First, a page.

This week’s Torah Portion is Balak. This is the name of the King of Moab, a country that Israel would overtake. He is afraid of the Israelites and calls for Balaam, a prophet to curse the people so that he can defeat the Israelites. He is so into winning that he doesn’t consider talking to the Israelites and finding ways to co-exist with them. He is so into himself and his ways that he doesn’t think that anyone else can teach him anything. He is also unable to conceive of how to talk to the Israelites, almost like they are too beneath his status and like immigrants/migrants.
How often do we see others as enemies before we talk to them? What causes us to think that others only want to defeat us rather than find ways to co-exist? When will we see “the other” as another human being?
As a Prophet, Balaam is not someone who causes curses and blessings; he is a man who can tell the future and give advice on how to live better through the word of God. This is a very subtle difference. Many of us go to others to put “curses” and “blessings” on others. No one has this power, not even Rabbis! What all people have is the ability to bless others with our actions and love. Blessings are for God and for others to remember how strong, powerful, holy and important each of us is. Many times people think that I, as Rabbi, have the power to bless them with good fortune. I don’t! I can help them with a blessing that empowers them to act in ways that honor their own dignity and strength. This is what Balaam is able to do. Balak doesn’t realize this. He thinks that Balaam is a magician.
When do you go to someone looking for magic rather than truth? What do you do to bless yourself and others? How are you accessing your ability to hear the word of God/higher consciousness to live better?
Balaam, like Moses, hears the word of God and knows he has to follow it. This is his strength and his highest expression of his humanness. Yet, even he can be seduced. While he refuses Balak once, he is unable to refuse Balak’s second request. I believe it is because he is seduced by the stature of the people sent to ask him and the promise of riches. This is an important lesson. God tells him okay, go AND you will be able to say only the words I put in your mouth. While it seems that Balaam has God’s blessing to go, here again is a subtle lesson. God has already said no. Balaam asks again because he wants the reward and is seduced by the adoration shown him by Balak. The lesson here, I believe, is that once told no, God allows us to choose to do what we want to. Balaam should not have asked the second time. Yet, he wants what he wants and is able to go against what he knows is right to get it!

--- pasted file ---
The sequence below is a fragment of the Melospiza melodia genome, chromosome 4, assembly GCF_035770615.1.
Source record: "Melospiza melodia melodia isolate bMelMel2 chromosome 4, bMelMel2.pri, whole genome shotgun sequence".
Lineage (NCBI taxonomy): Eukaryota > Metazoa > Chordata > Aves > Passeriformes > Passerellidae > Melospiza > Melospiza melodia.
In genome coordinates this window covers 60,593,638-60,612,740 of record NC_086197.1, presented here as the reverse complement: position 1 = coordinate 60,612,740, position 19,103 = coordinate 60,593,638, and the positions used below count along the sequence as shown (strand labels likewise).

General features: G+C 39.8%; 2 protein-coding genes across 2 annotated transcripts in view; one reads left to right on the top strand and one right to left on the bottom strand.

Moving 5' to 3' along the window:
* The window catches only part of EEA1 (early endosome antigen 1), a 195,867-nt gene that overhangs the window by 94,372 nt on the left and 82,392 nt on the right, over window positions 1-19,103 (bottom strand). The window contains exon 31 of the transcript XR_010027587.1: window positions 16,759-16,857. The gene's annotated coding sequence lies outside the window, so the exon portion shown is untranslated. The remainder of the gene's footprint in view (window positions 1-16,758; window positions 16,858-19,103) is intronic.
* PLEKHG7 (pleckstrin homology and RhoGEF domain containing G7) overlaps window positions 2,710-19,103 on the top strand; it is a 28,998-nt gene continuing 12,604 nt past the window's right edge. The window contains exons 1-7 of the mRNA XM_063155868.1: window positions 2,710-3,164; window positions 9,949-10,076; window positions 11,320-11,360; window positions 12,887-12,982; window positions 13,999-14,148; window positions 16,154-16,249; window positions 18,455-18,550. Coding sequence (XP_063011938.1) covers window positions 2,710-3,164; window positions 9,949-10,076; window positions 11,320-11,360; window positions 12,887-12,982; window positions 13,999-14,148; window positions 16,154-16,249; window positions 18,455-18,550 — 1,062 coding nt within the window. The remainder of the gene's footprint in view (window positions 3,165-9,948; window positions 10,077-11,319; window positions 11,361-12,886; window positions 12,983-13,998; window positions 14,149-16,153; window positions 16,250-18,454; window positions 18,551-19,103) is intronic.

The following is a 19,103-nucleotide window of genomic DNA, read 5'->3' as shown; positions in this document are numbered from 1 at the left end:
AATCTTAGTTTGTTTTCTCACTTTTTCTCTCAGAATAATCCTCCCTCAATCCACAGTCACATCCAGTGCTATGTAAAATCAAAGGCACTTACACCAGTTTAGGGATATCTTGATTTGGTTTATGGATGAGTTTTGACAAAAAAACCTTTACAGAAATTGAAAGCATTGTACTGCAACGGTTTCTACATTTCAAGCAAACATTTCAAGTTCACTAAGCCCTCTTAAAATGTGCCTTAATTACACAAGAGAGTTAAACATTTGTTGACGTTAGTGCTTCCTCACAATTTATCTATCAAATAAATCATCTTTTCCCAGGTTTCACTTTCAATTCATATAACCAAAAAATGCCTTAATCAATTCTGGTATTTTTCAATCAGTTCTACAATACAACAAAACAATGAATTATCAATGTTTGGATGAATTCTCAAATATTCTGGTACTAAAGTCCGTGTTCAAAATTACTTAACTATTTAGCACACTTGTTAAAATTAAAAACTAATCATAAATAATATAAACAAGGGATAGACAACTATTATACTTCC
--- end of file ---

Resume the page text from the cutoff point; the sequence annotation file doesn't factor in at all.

How often do we keep asking for the same thing after being told NO? Since the sale begins with NO, how do we know when to accept NO as a valid answer? What stops us from accepting the NO from our higher consciousness and God?
In this Parsha, we have the story of the talking she-ass. It is funny and, in a way, unbelievable. Yet, here again, we are learning that it is important to hear things from others, even when we think they are beneath us. In Pirke Avot, Ethics of the Sages, we are taught: “Who is wise? One who learns from everyone.” There is a saying: “Out of the mouths of babes come words of wisdom.” We all forget these sayings when they don’t “serve” us. When others are telling us what we don’t want to hear, we dismiss them. When we can’t get what we want, we get angry and dismissive. Yet, this story teaches us that others can see what we are blind to.
Are you treating those “beneath” you with respect when they disagree with you? Do you continue to seek out only those that agree with you? Are you surrounded by sycophants or by those who seek and speak truth? Do you realize that the best “servants” are those that protect you from yourself?